Sociolinguistic typology, dialect formation and dialect levelling in industrial and post-industrial Britain: vernacular speech since 1800

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22 May 2015

Time: 6:30pm
Venue: Arts Two Lecture Theatre, Arts Two Building, Mile End Campus, E1 4NS

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5th Jenny Cheshire Lecture: 2015

In this talk Paul Kerswill considers the changes in the sociolinguistic patterning of vernacular varieties of English in Britain since the Industrial Revolution. Profound socioeconomic changes led to urbanisation on an unprecedented scale. Internal migration led to dialect contact and the emergence of new, koineised dialects in the new urban centres. Rural dialect differences became levelled, at least in the southeast. And yet traditional dialects persisted well into the twentieth

In attempting to link social change and linguistic change he makes use of Trudgill’s sociolinguistic typology model
and Andersen’s theory of open vs. closed dialects. Today, demographic change continues – on the whole – to lead to dialect levelling. At the same time, in Britain as in much of Europe we see a large-scale dialect loss which is not the direct result of demographic change, but must be linked to ideological changes in society. Although the last 200 years have seen a marked reduction in linguistic diversity, the same social factors, in the right combinations, continue to produce the opposing tendency: dialect divergence, often but by no means always following immigration, as exemplified by the Asian ethnolects of northern England and multicultural youth varieties of London, as well as the maintained and arguably diverging dialects of Newcastle and Liverpool.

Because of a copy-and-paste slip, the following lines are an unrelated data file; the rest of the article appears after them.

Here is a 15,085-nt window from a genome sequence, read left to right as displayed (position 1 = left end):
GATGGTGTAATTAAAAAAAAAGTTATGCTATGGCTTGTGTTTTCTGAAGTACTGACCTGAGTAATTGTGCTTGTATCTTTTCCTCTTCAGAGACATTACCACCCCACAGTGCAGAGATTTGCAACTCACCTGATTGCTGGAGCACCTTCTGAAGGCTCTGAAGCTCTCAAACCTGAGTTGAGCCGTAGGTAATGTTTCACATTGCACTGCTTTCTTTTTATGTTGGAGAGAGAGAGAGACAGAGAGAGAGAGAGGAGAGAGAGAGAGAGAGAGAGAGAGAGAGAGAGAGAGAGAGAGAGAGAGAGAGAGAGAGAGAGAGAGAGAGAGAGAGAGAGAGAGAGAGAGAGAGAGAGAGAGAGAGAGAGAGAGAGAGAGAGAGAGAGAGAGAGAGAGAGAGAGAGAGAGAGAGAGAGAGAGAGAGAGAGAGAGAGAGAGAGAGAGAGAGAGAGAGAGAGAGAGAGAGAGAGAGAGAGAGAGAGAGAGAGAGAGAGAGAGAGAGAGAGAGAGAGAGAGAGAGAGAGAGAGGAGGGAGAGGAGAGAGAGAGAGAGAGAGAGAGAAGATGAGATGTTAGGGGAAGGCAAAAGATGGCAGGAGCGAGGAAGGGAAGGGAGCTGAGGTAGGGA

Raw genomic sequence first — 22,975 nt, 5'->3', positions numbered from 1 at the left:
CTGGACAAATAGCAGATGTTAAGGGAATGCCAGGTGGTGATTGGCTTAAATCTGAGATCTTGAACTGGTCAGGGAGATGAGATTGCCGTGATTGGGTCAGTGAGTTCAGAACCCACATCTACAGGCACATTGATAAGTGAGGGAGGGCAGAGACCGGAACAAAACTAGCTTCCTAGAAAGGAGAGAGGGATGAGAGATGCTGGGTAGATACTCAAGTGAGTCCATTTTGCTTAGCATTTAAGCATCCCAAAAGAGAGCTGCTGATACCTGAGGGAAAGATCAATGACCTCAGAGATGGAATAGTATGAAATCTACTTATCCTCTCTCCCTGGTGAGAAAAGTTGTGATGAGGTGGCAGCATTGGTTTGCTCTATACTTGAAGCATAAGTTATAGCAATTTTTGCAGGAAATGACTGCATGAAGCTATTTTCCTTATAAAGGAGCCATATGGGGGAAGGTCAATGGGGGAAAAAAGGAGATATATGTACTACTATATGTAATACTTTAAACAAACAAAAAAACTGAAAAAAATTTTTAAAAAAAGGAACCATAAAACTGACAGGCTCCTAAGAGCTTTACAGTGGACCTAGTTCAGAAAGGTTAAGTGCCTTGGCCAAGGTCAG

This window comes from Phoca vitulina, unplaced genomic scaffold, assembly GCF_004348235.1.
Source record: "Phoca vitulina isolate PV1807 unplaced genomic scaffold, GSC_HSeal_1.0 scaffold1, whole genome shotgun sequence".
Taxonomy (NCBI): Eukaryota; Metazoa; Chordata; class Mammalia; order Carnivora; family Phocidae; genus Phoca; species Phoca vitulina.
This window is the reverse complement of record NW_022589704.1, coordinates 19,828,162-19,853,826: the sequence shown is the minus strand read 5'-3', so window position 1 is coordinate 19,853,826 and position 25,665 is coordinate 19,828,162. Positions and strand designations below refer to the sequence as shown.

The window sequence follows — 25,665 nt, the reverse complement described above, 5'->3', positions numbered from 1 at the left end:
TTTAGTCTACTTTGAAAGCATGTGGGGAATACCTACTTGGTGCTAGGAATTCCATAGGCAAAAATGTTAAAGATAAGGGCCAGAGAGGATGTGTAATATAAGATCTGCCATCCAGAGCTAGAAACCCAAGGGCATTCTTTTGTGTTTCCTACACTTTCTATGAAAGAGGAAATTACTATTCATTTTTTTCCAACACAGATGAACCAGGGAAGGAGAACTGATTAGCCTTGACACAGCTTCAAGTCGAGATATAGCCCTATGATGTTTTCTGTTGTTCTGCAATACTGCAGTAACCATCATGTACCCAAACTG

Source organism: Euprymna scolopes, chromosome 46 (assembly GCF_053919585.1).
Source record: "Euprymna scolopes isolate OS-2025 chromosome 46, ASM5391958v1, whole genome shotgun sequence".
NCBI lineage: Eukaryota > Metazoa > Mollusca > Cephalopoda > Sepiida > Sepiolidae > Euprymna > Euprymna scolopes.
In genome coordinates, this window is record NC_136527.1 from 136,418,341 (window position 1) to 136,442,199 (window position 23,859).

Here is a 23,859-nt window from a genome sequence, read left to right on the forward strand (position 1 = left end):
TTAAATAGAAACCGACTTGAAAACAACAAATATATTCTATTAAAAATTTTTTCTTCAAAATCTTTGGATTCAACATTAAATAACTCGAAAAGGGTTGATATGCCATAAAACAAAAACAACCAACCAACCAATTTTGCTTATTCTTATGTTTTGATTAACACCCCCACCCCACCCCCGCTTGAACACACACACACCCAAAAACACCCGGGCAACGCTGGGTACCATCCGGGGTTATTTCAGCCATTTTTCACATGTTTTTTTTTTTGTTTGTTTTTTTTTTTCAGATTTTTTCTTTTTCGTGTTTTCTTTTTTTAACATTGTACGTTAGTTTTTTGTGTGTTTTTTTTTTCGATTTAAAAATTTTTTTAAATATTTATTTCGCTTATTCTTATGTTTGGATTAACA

Paul Kerswill is Professor of Sociolinguistics at the University of York. His research has focused on migration and dialect contact in both Norway and Britain, including Bergen and the New Town of Milton Keynes. He has collaborated with Jenny Cheshire on projects on dialect levelling and on the emergence of Multicultural London English. His publications include work on the role of children in language change, the phonology of new dialects and the representation of youth language in the media. He has co-edited Dialect change: Convergence and divergence in European languages (with Frans Hinskens and Peter Auer, 2005) and the Sage Handbook of Sociolinguistics (with Ruth Wodak and Barbara Johnstone, 2010). With Jenny Cheshire, Eivind Torgersen and Sue Fox, he is co-author of ‘Contact, the feature pool and the speech community: The emergence of Multicultural English'